Gasoline prices dropped on Tuesday for the 26th straight day as lower oil prices continue to work their way to the nation's drivers. It looks like there is room for pump prices to move even lower.
After hitting a national average of $2.929 per gallon on May 6, retail gasoline prices have fallen 20.2 cents, or nearly 7 percent, to $2.727 per gallon on Tuesday.
Tom Kloza of the Oil Price Information Service said while the daily streak of lower prices is likely to end before mid-June, prices still have another 10 or 12 cents to fall.
Prices in some parts of the country already are well below the national average.
South Carolina, Ohio, Missouri and Oklahoma are among the states where gas has dropped below $2.60 per gallon.
Retail gasoline prices fell 0.5 cents overnight, 5.5 cents in the past week and 15.6 cents in the past month. Still, pump prices are 21.5 cents higher than they were a year ago.
The Energy Department's weekly report on gasoline prices showed a national average of $2.73 for a gallon of unleaded regular last week.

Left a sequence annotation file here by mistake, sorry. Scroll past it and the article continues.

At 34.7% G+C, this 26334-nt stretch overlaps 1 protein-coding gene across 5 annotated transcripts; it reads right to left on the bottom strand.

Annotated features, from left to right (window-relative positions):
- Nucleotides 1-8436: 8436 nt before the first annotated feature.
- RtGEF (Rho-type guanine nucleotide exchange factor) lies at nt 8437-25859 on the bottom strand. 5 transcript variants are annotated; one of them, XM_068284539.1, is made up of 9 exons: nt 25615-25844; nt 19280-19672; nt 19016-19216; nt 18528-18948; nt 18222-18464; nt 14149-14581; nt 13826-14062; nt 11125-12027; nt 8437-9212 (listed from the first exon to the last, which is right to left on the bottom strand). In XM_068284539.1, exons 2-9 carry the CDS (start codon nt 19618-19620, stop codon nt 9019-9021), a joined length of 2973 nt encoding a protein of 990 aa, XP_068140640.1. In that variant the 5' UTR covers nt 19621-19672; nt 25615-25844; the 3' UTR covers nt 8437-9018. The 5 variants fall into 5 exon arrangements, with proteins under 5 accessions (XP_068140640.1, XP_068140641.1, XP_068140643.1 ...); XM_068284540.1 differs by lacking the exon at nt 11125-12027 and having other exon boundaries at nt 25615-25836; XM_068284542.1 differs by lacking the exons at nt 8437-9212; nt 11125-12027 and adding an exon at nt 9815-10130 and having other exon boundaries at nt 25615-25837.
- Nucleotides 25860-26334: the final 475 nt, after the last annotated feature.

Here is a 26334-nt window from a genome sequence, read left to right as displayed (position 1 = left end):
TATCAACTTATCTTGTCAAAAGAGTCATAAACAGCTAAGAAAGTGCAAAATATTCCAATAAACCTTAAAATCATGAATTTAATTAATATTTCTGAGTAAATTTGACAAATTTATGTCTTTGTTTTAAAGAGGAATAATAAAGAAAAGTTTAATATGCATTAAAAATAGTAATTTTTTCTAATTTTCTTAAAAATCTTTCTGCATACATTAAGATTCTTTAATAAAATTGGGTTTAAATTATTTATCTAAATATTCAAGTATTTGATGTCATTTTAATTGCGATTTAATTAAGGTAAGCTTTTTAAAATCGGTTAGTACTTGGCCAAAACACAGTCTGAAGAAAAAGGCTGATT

Pump prices declined in all parts of the country, although gas still was around $3 a gallon on the West Coast.
The cheapest gas, at an average of $2.63 a gallon, was in the Midwest.
In Charleston area, the average was about $2.62.
Oil prices moved higher earlier in the session as the euro rose against the dollar, but fell back as the euro weakened again.
Commodities priced in dollars, like oil, become more expensive for investors holding euros when the dollar gains.
U.S. stock markets rose at first, after the Commerce Department said construction spending grew by the biggest amount in nearly a decade and the Institute for Supply Management said its manufacturing index came in better in May than economists forecast.